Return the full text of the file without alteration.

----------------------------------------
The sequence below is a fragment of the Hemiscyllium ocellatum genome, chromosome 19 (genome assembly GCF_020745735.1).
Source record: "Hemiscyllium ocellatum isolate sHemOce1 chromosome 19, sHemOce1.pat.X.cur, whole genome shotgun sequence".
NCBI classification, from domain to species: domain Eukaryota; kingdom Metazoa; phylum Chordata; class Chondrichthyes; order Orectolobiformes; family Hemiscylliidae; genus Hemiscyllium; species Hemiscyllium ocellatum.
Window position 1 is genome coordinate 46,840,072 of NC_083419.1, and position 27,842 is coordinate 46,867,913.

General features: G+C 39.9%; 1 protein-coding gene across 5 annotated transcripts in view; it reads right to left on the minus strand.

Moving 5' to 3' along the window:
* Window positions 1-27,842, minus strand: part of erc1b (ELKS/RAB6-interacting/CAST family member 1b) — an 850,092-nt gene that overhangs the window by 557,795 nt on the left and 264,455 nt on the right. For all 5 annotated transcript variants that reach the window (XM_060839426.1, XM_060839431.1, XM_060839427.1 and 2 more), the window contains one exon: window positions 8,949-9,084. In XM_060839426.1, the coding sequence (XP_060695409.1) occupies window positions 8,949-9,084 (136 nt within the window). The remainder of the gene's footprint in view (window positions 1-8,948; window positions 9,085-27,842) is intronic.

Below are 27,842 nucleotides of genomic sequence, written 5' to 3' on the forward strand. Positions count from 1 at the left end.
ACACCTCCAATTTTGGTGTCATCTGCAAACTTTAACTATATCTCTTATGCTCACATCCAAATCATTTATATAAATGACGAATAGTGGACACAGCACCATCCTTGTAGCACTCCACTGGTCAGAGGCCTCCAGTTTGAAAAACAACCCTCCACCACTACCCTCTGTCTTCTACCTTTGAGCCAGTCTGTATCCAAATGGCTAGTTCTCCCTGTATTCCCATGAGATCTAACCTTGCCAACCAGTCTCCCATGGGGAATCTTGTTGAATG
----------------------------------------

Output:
The sequence below is a fragment of the Hemiscyllium ocellatum genome, chromosome 19 (genome assembly GCF_020745735.1).
Source record: "Hemiscyllium ocellatum isolate sHemOce1 chromosome 19, sHemOce1.pat.X.cur, whole genome shotgun sequence".
NCBI classification, from domain to species: domain Eukaryota; kingdom Metazoa; phylum Chordata; class Chondrichthyes; order Orectolobiformes; family Hemiscylliidae; genus Hemiscyllium; species Hemiscyllium ocellatum.
Window position 1 is genome coordinate 46,840,072 of NC_083419.1, and position 27,842 is coordinate 46,867,913.

General features: G+C 39.9%; 1 protein-coding gene across 5 annotated transcripts in view; it reads right to left on the minus strand.

Moving 5' to 3' along the window:
* Window positions 1-27,842, minus strand: part of erc1b (ELKS/RAB6-interacting/CAST family member 1b) — an 850,092-nt gene that overhangs the window by 557,795 nt on the left and 264,455 nt on the right. For all 5 annotated transcript variants that reach the window (XM_060839426.1, XM_060839431.1, XM_060839427.1 and 2 more), the window contains one exon: window positions 8,949-9,084. In XM_060839426.1, the coding sequence (XP_060695409.1) occupies window positions 8,949-9,084 (136 nt within the window). The remainder of the gene's footprint in view (window positions 1-8,948; window positions 9,085-27,842) is intronic.

Below are 27,842 nucleotides of genomic sequence, written 5' to 3' on the forward strand. Positions count from 1 at the left end.
ACACCTCCAATTTTGGTGTCATCTGCAAACTTTAACTATATCTCTTATGCTCACATCCAAATCATTTATATAAATGACGAATAGTGGACACAGCACCATCCTTGTAGCACTCCACTGGTCAGAGGCCTCCAGTTTGAAAAACAACCCTCCACCACTACCCTCTGTCTTCTACCTTTGAGCCAGTCTGTATCCAAATGGCTAGTTCTCCCTGTATTCCCATGAGATCTAACCTTGCCAACCAGTCTCCCATGGGGAATCTTGTTGAATG